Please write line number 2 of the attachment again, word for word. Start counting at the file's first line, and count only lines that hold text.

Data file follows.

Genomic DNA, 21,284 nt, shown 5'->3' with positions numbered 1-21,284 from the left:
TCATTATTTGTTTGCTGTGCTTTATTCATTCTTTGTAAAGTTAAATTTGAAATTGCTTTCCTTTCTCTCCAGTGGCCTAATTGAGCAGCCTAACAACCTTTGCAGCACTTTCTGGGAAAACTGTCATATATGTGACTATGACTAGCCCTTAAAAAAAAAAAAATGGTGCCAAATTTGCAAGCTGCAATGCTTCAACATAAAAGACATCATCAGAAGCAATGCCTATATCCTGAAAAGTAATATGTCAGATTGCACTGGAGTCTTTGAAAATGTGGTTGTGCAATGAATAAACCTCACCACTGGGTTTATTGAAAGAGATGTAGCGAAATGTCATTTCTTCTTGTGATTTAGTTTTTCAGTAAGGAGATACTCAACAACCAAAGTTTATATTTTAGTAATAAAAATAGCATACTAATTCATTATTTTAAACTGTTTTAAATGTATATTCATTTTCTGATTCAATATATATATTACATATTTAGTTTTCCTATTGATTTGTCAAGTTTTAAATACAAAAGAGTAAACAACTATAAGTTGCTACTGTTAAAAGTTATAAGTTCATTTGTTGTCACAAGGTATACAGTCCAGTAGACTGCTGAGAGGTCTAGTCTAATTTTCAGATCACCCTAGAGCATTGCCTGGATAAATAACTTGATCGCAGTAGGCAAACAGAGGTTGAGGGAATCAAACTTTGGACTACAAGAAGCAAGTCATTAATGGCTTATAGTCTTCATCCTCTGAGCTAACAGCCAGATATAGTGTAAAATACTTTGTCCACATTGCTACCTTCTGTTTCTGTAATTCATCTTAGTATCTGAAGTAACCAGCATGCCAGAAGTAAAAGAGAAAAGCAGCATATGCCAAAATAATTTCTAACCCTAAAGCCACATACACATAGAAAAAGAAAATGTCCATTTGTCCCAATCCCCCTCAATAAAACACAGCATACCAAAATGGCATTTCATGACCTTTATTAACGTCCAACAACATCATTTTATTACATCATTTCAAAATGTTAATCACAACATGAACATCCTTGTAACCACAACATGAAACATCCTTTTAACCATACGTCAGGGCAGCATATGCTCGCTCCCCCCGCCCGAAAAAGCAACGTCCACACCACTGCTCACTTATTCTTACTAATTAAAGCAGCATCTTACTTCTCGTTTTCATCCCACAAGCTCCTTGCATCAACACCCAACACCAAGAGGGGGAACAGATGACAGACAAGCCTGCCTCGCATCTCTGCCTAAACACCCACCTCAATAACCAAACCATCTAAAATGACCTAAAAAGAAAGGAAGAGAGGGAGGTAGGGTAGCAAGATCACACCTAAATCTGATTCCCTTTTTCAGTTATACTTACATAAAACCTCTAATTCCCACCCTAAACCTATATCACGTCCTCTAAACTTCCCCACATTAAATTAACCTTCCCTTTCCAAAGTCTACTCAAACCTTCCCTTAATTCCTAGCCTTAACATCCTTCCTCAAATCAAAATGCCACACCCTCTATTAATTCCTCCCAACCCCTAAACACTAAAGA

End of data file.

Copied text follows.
TCATTATTTGTTTGCTGTGCTTTATTCATTCTTTGTAAAGTTAAATTTGAAATTGCTTTCCTTTCTCTCCAGTGGCCTAATTGAGCAGCCTAACAACCTTTGCAGCACTTTCTGGGAAAACTGTCATATATGTGACTATGACTAGCCCTTAAAAAAAAAAAAATGGTGCCAAATTTGCAAGCTGCAATGCTTCAACATAAAAGACATCATCAGAAGCAATGCCTATATCCTGAAAAGTAATATGTCAGATTGCACTGGAGTCTTTGAAAATGTGGTTGTGCAATGAATAAACCTCACCACTGGGTTTATTGAAAGAGATGTAGCGAAATGTCATTTCTTCTTGTGATTTAGTTTTTCAGTAAGGAGATACTCAACAACCAAAGTTTATATTTTAGTAATAAAAATAGCATACTAATTCATTATTTTAAACTGTTTTAAATGTATATTCATTTTCTGATTCAATATATATATTACATATTTAGTTTTCCTATTGATTTGTCAAGTTTTAAATACAAAAGAGTAAACAACTATAAGTTGCTACTGTTAAAAGTTATAAGTTCATTTGTTGTCACAAGGTATACAGTCCAGTAGACTGCTGAGAGGTCTAGTCTAATTTTCAGATCACCCTAGAGCATTGCCTGGATAAATAACTTGATCGCAGTAGGCAAACAGAGGTTGAGGGAATCAAACTTTGGACTACAAGAAGCAAGTCATTAATGGCTTATAGTCTTCATCCTCTGAGCTAACAGCCAGATATAGTGTAAAATACTTTGTCCACATTGCTACCTTCTGTTTCTGTAATTCATCTTAGTATCTGAAGTAACCAGCATGCCAGAAGTAAAAGAGAAAAGCAGCATATGCCAAAATAATTTCTAACCCTAAAGCCACATACACATAGAAAAAGAAAATGTCCATTTGTCCCAATCCCCCTCAATAAAACACAGCATACCAAAATGGCATTTCATGACCTTTATTAACGTCCAACAACATCATTTTATTACATCATTTCAAAATGTTAATCACAACATGAACATCCTTGTAACCACAACATGAAACATCCTTTTAACCATACGTCAGGGCAGCATATGCTCGCTCCCCCCGCCCGAAAAAGCAACGTCCACACCACTGCTCACTTATTCTTACTAATTAAAGCAGCATCTTACTTCTCGTTTTCATCCCACAAGCTCCTTGCATCAACACCCAACACCAAGAGGGGGAACAGATGACAGACAAGCCTGCCTCGCATCTCTGCCTAAACACCCACCTCAATAACCAAACCATCTAAAATGACCTAAAAAGAAAGGAAGAGAGGGAGGTAGGGTAGCAAGATCACACCTAAATCTGATTCCCTTTTTCAGTTATACTTACATAAAACCTCTAATTCCCACCCTAAACCTATATCACGTCCTCTAAACTTCCCCACATTAAATTAACCTTCCCTTTCCAAAGTCTACTCAAACCTTCCCTTAATTCCTAGCCTTAACATCCTTCCTCAAATCAAAATGCCACACCCTCTATTAATTCCTCCCAACCCCTAAACACTAAAGA